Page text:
Peptide nanostructure templated growth of iron phosphate nanostrustures for energy storage applications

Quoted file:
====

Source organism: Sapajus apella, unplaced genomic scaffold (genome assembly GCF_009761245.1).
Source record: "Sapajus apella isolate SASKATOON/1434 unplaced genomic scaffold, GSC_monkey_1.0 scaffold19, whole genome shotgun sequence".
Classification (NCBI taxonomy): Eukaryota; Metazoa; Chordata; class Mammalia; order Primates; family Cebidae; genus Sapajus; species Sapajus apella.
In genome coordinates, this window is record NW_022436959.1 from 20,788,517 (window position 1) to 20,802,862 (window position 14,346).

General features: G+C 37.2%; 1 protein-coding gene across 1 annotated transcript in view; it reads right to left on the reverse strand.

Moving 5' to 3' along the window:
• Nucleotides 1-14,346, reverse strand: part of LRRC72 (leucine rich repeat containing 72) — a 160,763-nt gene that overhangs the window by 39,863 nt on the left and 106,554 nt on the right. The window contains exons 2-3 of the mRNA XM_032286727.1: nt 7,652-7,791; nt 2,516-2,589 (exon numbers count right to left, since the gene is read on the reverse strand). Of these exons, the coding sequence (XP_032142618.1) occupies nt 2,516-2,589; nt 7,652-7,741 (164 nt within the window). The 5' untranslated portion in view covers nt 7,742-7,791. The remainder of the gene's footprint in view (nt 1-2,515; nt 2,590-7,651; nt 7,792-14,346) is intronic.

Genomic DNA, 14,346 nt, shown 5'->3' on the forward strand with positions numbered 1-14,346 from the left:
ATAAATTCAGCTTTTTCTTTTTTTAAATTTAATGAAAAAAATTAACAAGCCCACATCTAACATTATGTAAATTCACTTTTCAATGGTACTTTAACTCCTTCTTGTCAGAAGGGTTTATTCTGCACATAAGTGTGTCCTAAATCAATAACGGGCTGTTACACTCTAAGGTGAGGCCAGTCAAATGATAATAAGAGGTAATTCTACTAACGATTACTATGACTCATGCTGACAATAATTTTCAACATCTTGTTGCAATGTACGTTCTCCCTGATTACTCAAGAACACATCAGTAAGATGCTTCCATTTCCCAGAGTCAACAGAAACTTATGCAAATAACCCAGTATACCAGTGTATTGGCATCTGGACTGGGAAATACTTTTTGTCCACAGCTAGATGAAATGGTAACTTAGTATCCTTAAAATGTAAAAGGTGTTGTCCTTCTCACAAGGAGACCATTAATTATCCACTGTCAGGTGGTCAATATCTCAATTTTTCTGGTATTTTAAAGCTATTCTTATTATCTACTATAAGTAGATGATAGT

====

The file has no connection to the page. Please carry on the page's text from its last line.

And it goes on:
The use of primary cells has been replaced with rechargeable batteries due to environmental concerns. Li-ion batteries are examples of the rechargeable batteries that have replaced other types of rechargeable batteries from market due to high capacity, high electrochemical potential, superior energy density, durability, as well as the flexibility in design. Compared to other cathode materials used in Li-ion batteries, the iron oxide (FePO4) is less toxic, environmentally friendly, and less expensive. Inorganic materials can be fabricated by template-directed mineralization to enable control over size and morphology. One-Dimensional (1-D) nanostructures can be used for template directed mineralization method. The nanostructures are particularly interesting as electrode materials due to their high surface area, large surface-to-volume ratio, and favorable structural stability. They provide fast ion/electron transfer by sufficient contact between the active materials and electrolyte. In this thesis, 1-D nanostructures of FePO4 materials with high surface area were synthesized to enhance the efficiency of Li-ion batteries. The synthesis of iron phosphate nanostructures was performed by using peptide amphiphile nanostructures. Iron (III) chloride (FeCl3) was used to trigger the self-assembly of the peptide amphiphile molecules forming nanostructures, which can nucleate FePO4 formation. The electrochemical performance of these nanostructures for Li-ion battery was analyzed. In conclusion, the template directed electrode materials revealed fast ion/electron transfer and sufficient contact between materials and electrolyte. They also exhibited enhanced flexibility leading to higher capacity than the electrode material synthesized without the template.